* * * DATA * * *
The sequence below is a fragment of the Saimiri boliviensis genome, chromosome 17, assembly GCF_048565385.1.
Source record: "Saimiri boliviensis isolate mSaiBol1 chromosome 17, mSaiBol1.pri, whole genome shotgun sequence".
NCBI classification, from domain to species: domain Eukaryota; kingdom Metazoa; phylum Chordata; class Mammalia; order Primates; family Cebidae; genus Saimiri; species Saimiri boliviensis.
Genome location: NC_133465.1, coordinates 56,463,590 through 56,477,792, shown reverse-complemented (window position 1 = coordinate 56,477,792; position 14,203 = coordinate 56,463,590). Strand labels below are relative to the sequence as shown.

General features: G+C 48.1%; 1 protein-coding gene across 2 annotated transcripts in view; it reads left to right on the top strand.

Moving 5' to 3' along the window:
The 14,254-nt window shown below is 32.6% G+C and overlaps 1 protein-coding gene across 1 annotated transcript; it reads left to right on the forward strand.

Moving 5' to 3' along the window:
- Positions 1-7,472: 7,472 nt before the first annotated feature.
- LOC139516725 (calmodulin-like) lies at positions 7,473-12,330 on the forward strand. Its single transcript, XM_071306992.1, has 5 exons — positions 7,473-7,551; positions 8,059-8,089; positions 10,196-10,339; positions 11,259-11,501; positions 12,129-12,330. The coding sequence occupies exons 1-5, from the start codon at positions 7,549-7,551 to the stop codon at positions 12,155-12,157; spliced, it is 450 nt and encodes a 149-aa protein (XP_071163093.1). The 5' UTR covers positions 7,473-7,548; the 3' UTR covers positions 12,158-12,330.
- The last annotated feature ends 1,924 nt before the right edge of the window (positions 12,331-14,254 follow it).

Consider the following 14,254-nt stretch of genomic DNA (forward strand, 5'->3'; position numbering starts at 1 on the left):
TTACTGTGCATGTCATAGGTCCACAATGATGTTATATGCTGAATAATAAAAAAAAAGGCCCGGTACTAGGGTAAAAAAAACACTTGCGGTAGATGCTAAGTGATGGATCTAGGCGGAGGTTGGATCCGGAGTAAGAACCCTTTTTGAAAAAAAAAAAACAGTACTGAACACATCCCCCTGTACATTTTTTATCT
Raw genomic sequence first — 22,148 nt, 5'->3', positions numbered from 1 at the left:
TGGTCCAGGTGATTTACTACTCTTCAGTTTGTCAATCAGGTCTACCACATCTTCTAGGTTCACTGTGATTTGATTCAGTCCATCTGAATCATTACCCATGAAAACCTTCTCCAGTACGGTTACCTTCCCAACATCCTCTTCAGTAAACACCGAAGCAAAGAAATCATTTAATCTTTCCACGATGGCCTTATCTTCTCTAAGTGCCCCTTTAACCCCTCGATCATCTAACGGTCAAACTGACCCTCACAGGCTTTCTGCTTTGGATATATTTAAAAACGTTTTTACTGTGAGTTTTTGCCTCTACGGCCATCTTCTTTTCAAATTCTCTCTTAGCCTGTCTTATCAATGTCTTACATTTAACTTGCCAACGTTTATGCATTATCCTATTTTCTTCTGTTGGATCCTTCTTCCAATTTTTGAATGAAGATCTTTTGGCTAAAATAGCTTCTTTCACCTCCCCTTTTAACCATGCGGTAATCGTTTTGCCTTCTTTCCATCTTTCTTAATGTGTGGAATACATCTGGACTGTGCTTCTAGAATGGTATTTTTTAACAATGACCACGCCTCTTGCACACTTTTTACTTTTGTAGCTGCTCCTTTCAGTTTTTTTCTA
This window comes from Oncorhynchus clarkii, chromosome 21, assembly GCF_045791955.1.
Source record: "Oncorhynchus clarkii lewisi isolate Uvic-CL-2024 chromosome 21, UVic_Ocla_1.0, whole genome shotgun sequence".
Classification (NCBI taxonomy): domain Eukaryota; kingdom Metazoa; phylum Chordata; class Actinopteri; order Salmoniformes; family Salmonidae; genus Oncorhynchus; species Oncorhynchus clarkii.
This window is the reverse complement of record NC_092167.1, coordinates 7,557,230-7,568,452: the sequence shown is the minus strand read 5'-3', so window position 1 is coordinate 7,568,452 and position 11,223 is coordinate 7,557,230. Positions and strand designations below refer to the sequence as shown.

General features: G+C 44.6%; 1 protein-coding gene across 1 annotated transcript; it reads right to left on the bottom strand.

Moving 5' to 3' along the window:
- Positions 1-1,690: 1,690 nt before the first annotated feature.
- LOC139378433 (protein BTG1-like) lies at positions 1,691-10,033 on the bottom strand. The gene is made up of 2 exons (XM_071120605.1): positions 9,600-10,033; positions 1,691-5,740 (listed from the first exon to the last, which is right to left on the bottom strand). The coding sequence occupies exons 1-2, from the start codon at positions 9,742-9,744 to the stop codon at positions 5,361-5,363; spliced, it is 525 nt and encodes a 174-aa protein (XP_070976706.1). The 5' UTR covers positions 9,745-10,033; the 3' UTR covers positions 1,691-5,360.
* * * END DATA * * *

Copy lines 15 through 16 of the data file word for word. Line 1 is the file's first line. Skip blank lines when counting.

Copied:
TGGTCCAGGTGATTTACTACTCTTCAGTTTGTCAATCAGGTCTACCACATCTTCTAGGTTCACTGTGATTTGATTCAGTCCATCTGAATCATTACCCATGAAAACCTTCTCCAGTACGGTTACCTTCCCAACATCCTCTTCAGTAAACACCGAAGCAAAGAAATCATTTAATCTTTCCACGATGGCCTTATCTTCTCTAAGTGCCCCTTTAACCCCTCGATCATCTAACGGTCAAACTGACCCTCACAGGCTTTCTGCTTTGGATATATTTAAAAACGTTTTTACTGTGAGTTTTTGCCTCTACGGCCATCTTCTTTTCAAATTCTCTCTTAGCCTGTCTTATCAATGTCTTACATTTAACTTGCCAACGTTTATGCATTATCCTATTTTCTTCTGTTGGATCCTTCTTCCAATTTTTGAATGAAGATCTTTTGGCTAAAATAGCTTCTTTCACCTCCCCTTTTAACCATGCGGTAATCGTTTTGCCTTCTTTCCATCTTTCTTAATGTGTGGAATACATCTGGACTGTGCTTCTAGAATGGTATTTTTTAACAATGACCACGCCTCTTGCACACTTTTTACTTTTGTAGCTGCTCCTTTCAGTTTTTTTCTA
This window comes from Oncorhynchus clarkii, chromosome 21, assembly GCF_045791955.1.